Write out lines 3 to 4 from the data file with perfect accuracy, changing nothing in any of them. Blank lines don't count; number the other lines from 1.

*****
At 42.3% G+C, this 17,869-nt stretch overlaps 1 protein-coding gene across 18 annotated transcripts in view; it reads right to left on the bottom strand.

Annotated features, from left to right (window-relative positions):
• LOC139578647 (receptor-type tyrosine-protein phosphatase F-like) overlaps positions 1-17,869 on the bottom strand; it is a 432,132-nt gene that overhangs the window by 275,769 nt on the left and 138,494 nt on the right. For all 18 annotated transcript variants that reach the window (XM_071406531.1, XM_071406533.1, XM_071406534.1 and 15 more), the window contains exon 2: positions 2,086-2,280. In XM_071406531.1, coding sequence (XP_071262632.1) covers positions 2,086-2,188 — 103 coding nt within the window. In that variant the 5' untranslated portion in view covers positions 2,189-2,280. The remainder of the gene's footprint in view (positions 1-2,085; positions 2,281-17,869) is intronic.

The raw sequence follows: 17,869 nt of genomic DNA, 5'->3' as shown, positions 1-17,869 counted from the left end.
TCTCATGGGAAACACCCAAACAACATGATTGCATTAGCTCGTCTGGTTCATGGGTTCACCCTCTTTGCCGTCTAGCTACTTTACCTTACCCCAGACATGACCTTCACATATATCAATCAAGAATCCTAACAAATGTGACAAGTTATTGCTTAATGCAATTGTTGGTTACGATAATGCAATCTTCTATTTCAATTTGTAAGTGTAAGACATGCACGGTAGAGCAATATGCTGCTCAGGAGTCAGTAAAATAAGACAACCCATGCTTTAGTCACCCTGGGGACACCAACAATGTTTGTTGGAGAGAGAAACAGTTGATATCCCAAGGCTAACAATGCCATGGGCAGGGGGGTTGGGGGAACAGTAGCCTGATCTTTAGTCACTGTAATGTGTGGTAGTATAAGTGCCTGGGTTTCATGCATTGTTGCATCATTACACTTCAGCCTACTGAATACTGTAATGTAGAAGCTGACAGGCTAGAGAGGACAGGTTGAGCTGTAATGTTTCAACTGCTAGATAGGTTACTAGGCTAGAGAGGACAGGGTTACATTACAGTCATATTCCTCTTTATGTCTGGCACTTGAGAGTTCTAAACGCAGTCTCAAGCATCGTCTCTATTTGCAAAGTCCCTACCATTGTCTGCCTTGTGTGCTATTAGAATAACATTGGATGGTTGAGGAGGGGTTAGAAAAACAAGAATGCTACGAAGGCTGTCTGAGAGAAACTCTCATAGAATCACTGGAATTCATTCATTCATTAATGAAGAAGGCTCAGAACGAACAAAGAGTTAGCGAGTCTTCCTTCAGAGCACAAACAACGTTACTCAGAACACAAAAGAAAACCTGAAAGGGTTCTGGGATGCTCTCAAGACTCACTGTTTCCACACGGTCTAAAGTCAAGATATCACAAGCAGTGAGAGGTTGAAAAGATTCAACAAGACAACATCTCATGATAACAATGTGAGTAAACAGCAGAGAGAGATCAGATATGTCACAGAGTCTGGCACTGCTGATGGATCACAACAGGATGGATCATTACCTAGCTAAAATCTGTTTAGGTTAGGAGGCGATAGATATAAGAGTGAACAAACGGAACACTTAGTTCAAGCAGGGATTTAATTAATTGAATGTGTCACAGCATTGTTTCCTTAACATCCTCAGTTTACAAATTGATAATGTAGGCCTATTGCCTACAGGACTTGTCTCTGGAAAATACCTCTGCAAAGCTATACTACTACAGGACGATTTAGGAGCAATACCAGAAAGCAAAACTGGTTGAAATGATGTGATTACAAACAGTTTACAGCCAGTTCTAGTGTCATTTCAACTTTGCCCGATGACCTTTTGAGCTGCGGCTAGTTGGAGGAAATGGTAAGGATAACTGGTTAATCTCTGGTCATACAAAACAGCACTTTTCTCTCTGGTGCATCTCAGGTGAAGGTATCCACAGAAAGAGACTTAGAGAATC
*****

• LOC139578647 (receptor-type tyrosine-protein phosphatase F-like) overlaps positions 1-17,869 on the bottom strand; it is a 432,132-nt gene that overhangs the window by 275,769 nt on the left and 138,494 nt on the right. For all 18 annotated transcript variants that reach the window (XM_071406531.1, XM_071406533.1, XM_071406534.1 and 15 more), the window contains exon 2: positions 2,086-2,280. In XM_071406531.1, coding sequence (XP_071262632.1) covers positions 2,086-2,188 — 103 coding nt within the window. In that variant the 5' untranslated portion in view covers positions 2,189-2,280. The remainder of the gene's footprint in view (positions 1-2,085; positions 2,281-17,869) is intronic.

The raw sequence follows: 17,869 nt of genomic DNA, 5'->3' as shown, positions 1-17,869 counted from the left end.